Technology is great, but don't forget hospitality

While concepts are adding new digital ordering technology, robots or even AI, executives work to keep their focus on the customer.
Gregg Majewski at FSTEC said restaurants need to focus on serving customers. | Photo by W. Scott Mitchell Photography

Restaurants are adding technology at a breakneck pace. They’re adding robots and artificial intelligence, are pushing more digital ordering capabilities and loyalty programs and finding new ways to serve customers.

Yet even as this technology takes hold at more restaurants around the country, chain executives insist they’re keeping their eyes on where it matters: The customer.

“A company’s process has to be all about who you’re serving,” Gregg Majewski, CEO of Craveworthy Brands, said at the FSTEC conference on Thursday. “In the restaurant industry, we’re all about serving guests.”

Too many operators, he said, have not kept their focus on hospitality. “Hospitality is key,” he said. “It’s how you win guests, and it’s how you make your franchisees money.”

Majewski was one of a several executives speaking on the “C-Suite in the Hot Seat” session at the event Thursday. FSTEC is a sister company of Restaurant Business.

Technology has often been portrayed as a labor savior, and there's little doubt that's what many operators are hoping for as new technologies make their way into the restaurant space.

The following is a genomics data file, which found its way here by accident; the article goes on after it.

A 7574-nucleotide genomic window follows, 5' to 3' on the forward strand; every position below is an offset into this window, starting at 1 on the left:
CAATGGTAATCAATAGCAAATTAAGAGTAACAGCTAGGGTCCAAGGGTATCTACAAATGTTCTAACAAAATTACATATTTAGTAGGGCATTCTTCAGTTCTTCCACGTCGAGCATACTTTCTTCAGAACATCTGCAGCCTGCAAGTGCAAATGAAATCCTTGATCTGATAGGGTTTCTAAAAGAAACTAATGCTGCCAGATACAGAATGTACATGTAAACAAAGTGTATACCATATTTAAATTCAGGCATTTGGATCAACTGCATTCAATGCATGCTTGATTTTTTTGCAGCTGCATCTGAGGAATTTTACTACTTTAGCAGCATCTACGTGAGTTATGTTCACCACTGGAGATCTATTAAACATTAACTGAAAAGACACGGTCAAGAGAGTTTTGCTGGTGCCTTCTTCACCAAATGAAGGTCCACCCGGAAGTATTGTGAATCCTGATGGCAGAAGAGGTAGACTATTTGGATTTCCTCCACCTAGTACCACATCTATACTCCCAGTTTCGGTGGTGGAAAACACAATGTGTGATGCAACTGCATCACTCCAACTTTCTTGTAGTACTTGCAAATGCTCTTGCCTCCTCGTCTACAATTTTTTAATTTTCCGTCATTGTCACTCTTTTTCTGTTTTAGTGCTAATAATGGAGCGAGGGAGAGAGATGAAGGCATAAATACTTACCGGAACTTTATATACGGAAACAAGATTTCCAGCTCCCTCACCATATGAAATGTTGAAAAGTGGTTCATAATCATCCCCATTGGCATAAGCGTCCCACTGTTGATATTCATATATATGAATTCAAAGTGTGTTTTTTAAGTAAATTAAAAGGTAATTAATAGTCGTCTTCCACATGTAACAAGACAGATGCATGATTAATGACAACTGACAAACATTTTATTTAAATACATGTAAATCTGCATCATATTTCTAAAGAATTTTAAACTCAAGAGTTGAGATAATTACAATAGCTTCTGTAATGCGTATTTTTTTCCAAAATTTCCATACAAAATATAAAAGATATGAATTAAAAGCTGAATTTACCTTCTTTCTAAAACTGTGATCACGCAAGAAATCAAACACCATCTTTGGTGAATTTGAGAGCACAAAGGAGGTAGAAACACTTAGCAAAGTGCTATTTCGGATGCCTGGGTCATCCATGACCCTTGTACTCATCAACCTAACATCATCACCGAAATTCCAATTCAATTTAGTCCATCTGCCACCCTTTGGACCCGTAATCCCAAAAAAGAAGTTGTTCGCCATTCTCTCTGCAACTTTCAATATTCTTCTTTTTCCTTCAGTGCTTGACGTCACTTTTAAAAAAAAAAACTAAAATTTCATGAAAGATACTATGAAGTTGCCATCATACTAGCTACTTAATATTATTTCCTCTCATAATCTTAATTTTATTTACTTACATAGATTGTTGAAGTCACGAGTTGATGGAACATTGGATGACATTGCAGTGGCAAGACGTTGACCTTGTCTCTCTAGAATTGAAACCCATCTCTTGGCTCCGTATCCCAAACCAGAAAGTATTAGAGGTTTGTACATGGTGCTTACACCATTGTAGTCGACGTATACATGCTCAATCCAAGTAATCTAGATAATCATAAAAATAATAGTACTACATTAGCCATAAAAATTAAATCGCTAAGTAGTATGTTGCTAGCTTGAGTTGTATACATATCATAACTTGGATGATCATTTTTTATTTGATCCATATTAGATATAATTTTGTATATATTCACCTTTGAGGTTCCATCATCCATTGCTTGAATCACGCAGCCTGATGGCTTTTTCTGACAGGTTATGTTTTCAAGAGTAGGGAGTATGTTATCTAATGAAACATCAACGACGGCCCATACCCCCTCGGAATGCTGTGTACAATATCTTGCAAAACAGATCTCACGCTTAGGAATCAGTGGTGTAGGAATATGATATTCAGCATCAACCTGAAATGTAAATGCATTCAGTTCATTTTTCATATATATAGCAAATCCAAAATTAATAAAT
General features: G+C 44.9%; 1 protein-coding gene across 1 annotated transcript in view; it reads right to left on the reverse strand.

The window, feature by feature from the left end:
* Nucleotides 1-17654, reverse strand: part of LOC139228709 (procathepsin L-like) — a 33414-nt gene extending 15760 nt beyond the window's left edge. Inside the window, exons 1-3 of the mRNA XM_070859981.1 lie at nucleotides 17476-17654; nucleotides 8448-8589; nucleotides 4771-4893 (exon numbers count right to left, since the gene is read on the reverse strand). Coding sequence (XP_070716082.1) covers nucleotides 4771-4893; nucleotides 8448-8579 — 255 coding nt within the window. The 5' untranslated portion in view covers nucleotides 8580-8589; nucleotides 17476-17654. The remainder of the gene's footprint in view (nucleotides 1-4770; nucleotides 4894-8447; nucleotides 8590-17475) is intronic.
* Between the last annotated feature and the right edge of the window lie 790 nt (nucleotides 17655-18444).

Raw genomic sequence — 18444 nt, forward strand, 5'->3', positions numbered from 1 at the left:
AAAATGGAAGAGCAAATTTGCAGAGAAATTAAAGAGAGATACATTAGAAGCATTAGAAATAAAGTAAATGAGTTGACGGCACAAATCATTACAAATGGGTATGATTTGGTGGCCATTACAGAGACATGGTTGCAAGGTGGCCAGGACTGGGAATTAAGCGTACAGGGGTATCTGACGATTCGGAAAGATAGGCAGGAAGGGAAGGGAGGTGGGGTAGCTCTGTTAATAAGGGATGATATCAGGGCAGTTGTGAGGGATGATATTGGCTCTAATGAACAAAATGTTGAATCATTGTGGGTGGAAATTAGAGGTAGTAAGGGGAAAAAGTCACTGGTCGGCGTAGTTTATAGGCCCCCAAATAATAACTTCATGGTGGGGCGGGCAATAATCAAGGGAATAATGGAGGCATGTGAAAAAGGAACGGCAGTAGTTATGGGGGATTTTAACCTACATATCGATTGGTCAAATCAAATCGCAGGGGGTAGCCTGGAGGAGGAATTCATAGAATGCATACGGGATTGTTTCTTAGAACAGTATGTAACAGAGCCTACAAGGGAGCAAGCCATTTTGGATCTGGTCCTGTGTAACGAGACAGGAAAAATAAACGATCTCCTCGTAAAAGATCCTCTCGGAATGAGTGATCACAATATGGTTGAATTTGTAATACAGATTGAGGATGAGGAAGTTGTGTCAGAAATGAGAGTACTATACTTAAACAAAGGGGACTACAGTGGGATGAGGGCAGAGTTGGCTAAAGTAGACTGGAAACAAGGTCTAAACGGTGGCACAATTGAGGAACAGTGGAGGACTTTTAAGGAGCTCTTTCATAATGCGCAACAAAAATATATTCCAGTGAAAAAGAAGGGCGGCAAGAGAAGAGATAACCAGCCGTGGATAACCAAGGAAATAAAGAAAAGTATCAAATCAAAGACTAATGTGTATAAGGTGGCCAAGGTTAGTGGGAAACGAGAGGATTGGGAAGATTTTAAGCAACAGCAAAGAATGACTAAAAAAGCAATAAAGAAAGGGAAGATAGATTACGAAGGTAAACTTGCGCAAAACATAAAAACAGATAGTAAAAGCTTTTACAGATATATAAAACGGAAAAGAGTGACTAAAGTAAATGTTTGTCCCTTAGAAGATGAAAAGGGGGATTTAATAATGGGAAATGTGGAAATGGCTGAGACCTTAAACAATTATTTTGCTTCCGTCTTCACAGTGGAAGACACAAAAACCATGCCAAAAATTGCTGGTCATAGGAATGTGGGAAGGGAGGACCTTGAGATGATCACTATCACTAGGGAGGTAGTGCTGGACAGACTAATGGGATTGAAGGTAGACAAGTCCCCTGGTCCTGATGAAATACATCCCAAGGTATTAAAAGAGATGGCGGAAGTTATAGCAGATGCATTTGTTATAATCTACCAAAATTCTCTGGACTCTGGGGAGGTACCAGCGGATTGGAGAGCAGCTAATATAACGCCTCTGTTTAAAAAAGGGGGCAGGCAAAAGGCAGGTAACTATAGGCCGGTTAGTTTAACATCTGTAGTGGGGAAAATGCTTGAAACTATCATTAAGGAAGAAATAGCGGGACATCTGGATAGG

But much of that technology is saving labor on the margins, simplifying tasks inside the restaurant and removing some more mundane tasks. 

At FSTEC, at least, operators didn't boast about saving labor as much as they mentioned their desire to improve hospitality. 

“We use technology in the back of the house to redeploy labor to the front of the house,” said Mark Lohmann, CEO of the 11-unit, Denver-based chain Birdcall. “To make that dining room extra clean. It allows people to get into the community and meet their neighbors and touch every table” in the restaurant.

Hospitality and personal experience, he said, is going to be central to the company’s strategy.

Majewski, for his part, took shots at some of the technology emerging in the restaurant industry, notably artificial intelligence. “AI is the devil in this industry,” he said. He said that there are some “outstanding components” for the back of the house, but he said it’s a bad idea to use that technology in the front of the house.

Employees, many of whom are working in restaurants as their first jobs, won’t learn hospitality the way they should if a restaurant uses artificial intelligence to interact with customers.

“You will never see AI in my front-of-house,” Majewski said. “We will always be hospitable to our guests.”

Other operators speaking referred to their efforts as customer-centric. “Guest metrics have been the No. 1 priority since I joined the team,” said Jim Bittick, president of Dave’s Hot Chicken.

The company focuses much of its marketing efforts on social media, particularly Instagram and more recently TikTok, which has lured customers to the chain even when it opens stores in new markets. The company constantly responds to customers, too. “It’s foundational,” Bitticks said. “It’s the whole ballgame.”

Indeed, technology is playing a massive role these days in how brands market to customers. “Marketing is all moving into technology right now,” said Denise Pedini, chief marketing officer with the 100-unit fast-casual chain Newk’s Eatery. “When I started I was doing traditional marketing. Now all I do is digital marketing and work with my team on IT.”

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